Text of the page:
After the young parents deserted the baby, April stayed behind to be there for the baby’s final moments scoffing at the rest of the staff and Ethan, who was going to the Manning-Halstead wedding with his ex-girlfriend.

These two really need to figure out what it is that they want.

Dr. Charles’ patient emphasized the theme of the night by showing us that love is complicated and sometimes, despite our best intentions, life gets in the way of two people being together.

The patient, Amber Young, came into the hospital after stabbing an intruder in her home. Or, more specifically, a man she assumed was an intruder.

Because of a tumor and drugs that were helping with the tumor, Amber was having difficulties recognizing people so, in actuality, she stabbed her husband.

Charles tried to wean her off the pills and give her something else, but even though that cleared up the hazy memory, she had adverse reactions.

In the end, there was no way to help Amber live with the tumor and recognize her husband. It was heartbreaking.

Thoughts on the winter finale of Chicago Med? Will Natalie finally get some answers? Is Will safe with the FBI?

Click to comment

Leave a Reply

Your email address will not be published. Required fields are marked *

Lizzy Buczak is the founder of CraveYouTV. What started off as a silly blog in her sophomore year at Columbia College Chicago turned her passion for watching TV into an opportunity! She has been in charge of CraveYou since 2011, writing reviews and news content for a wide variety of shows. Lizzy is a Music Business and Journalism major who has written for RADIO.COM, TV Fanatic, Time Out Chicago, Innerview, Pop’stache and Family Time.

Chicago Med

Chicago Med Review – Get by with a Little Help From My Friends (912)

Published

on

Chicago Med Season 9 Episode saw a lot of people overwhelmed by work and life in general. 

It all started with Sharon Goodwin, who is coming to the realization that her life is going to be a lot different now that Bert is experiencing memory loss.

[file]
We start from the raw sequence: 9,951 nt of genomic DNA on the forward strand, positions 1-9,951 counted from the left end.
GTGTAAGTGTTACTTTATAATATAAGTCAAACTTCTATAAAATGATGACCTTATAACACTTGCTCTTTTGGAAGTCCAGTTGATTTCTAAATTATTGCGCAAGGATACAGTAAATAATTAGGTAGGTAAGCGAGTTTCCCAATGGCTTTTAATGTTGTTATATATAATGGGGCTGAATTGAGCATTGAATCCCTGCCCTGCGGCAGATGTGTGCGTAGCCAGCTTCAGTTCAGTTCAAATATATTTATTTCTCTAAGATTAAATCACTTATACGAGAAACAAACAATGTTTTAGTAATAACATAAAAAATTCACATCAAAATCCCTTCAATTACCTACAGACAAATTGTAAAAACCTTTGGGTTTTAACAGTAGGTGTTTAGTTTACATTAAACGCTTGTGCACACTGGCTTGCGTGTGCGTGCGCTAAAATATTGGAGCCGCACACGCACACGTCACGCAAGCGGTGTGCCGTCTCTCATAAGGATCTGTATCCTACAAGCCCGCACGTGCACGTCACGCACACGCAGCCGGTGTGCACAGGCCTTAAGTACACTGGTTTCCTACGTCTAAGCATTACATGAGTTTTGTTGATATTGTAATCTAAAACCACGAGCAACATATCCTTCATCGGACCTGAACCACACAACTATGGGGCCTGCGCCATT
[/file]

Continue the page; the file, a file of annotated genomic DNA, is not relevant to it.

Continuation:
The incident that kickstarts everything involves him forgetting to turn the stove off, but as Cruz informs her, it had a good outcome but may be the first of many. As Goodwin’s ex-husband is treated for smoke inhalation, she struggles to figure out how to manage it all. Eventually, when Bert has another meltdown, she realizes that she’s the only person that can calm him down. Even when he’s disoriented, he recognizes her and feels comfort when she’s around, which again, puts an immense burden on her. 

As he pleads for Sharon to take him home, she agrees to be his caregiver, a situation that Dr. Charles informs her cannot be permanent. But it’s easy to see why she feels responsible—this is the man she’s loved her whole life who still needs her. It’s almost like he’s regressed to an infant mentality, not really understanding the what and why behind what’s going on. Bert is doing a fantastic job portraying all of those emotions and vulnerabilities on screen, providing audiences with a heartbreaking look at the disease.  There’s no reasoning with him, all she can do is provide care, though hopefully, not at the expense of her own mental health and sanity. 

Newcomer Jackie, played by La Brea’s Natalie Zea, arrives in the ED for her second shift in a row, when Maggie immediately notices something is off. Jackie isn’t her usual self, and paired with the stress at home and the blood dripping from her arm—a cut she claims to have sustained earlier in the day while leaving the house—there’s definitely room for worry. 

A quick diagnosis from Dr. Charles reveals that the cut may have been self-harm, as he suggests Jackie is distracting herself from the daily pain she witnesses in the burn unit. This is proven to be true after Jackie loses a patient, runs off to the bathroom to cut herself, and then collapses in Maggie’s arms, revealing scars from previous cuts. Intervention becomes necessary at that point, even though to Jackie, it feels like the ultimate betrayal, but eventually, she comes around to see that Maggie was simply acting in her best interest. It’ll be interesting to see if Med finds a permanent place for Zea on the team as I think she’d make a great addition—plus we all know Maggie needs a new friend around.